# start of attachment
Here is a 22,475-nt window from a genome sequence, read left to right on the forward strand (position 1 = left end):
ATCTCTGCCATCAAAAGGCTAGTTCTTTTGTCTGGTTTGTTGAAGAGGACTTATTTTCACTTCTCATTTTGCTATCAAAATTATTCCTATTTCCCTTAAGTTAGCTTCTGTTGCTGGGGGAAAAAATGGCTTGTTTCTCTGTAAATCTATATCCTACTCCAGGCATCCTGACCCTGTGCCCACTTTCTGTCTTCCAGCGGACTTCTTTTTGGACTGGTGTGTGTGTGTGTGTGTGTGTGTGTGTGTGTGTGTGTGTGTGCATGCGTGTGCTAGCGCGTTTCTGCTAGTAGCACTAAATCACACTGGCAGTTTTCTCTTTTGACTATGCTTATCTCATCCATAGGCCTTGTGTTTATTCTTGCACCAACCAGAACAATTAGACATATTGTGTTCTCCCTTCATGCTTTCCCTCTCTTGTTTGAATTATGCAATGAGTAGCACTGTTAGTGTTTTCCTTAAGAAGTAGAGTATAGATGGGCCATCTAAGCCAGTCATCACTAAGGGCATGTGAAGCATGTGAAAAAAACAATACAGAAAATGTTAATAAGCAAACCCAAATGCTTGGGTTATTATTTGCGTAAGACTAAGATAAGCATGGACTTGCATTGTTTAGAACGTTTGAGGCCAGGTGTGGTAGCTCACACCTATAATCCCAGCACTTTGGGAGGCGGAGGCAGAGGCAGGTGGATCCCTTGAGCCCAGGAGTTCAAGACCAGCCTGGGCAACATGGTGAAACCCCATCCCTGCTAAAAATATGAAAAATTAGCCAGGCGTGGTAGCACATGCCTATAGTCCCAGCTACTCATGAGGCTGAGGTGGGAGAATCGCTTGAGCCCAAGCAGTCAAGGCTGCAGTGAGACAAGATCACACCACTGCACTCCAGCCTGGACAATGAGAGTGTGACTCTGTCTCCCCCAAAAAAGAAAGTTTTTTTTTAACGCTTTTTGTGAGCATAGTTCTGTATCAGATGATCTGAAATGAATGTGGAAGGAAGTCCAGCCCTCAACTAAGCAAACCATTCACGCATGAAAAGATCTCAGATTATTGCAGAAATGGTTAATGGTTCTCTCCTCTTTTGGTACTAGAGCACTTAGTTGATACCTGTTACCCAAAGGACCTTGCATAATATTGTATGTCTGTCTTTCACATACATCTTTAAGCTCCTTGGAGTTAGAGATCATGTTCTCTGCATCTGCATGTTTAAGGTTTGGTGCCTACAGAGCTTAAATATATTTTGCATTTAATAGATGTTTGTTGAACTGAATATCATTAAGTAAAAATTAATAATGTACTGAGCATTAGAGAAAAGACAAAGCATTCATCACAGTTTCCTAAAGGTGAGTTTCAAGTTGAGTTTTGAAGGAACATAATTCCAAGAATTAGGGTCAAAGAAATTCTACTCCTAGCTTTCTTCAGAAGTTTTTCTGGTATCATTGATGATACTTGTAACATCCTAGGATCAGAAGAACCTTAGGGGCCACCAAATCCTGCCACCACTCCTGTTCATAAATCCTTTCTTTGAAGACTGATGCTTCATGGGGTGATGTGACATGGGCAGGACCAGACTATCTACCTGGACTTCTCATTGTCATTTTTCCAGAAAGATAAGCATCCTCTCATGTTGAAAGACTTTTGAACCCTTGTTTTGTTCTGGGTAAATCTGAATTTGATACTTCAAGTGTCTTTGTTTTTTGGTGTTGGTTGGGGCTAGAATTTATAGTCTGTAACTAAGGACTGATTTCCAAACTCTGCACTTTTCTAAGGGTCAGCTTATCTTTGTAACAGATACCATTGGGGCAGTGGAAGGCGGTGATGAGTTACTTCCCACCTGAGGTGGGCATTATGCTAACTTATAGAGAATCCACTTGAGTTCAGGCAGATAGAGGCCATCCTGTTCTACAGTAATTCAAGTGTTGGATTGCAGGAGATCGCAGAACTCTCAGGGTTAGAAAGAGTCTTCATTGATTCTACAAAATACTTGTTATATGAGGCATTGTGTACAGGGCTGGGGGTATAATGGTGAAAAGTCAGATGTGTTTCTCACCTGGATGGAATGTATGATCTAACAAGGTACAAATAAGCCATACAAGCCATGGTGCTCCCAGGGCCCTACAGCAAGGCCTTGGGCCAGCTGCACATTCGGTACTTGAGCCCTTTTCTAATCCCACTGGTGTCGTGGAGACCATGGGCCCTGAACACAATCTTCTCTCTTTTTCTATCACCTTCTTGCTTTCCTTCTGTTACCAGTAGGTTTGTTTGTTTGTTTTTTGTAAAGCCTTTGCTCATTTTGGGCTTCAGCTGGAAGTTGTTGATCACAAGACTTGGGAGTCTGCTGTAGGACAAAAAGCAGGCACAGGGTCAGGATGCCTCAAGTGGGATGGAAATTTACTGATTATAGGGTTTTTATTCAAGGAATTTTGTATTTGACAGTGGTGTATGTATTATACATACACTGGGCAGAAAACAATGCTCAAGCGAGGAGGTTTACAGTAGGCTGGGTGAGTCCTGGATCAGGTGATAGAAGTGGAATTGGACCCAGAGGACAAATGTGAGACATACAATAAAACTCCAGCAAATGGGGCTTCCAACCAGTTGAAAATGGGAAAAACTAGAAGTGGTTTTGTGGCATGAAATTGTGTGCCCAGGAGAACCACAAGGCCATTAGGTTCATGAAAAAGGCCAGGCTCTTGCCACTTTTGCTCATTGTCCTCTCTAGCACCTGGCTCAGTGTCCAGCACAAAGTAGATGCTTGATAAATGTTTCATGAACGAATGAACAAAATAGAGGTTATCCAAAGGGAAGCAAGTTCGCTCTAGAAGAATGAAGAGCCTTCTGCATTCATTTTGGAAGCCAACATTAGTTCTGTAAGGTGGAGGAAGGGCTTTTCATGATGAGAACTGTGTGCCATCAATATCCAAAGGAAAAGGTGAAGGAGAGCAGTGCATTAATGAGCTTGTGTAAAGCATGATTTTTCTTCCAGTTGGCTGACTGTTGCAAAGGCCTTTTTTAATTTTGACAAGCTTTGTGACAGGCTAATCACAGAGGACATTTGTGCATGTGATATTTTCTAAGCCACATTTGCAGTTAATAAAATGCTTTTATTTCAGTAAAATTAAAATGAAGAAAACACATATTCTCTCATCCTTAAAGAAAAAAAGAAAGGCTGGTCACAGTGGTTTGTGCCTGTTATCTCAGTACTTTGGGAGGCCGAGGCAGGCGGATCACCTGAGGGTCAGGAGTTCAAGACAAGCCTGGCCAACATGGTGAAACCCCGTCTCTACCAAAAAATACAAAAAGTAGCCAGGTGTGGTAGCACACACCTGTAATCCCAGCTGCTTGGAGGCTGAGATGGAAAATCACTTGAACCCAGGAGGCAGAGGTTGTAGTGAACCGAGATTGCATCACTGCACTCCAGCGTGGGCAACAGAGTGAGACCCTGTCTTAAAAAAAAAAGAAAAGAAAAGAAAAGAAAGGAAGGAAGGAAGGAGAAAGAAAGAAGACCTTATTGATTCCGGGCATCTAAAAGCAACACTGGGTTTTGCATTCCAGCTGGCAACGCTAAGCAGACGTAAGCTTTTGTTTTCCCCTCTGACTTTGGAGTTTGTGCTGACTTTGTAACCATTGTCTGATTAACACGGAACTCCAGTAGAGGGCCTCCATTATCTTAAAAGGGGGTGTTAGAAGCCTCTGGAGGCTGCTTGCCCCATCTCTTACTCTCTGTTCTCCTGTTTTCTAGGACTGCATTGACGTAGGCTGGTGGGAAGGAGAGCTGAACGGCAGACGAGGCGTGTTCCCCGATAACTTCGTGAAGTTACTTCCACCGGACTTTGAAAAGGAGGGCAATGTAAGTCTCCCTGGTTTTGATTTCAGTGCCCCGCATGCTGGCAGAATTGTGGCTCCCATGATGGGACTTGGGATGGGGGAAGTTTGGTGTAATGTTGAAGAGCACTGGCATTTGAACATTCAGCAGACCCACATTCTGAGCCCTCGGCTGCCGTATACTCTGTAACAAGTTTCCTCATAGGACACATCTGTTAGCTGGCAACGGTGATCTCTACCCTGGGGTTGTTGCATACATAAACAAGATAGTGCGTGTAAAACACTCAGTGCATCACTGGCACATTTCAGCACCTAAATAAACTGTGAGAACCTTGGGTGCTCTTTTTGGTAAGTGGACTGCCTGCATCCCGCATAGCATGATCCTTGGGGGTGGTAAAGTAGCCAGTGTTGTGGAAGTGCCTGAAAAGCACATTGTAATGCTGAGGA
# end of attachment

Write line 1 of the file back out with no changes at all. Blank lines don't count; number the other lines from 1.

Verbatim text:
Here is a 22,475-nt window from a genome sequence, read left to right on the forward strand (position 1 = left end):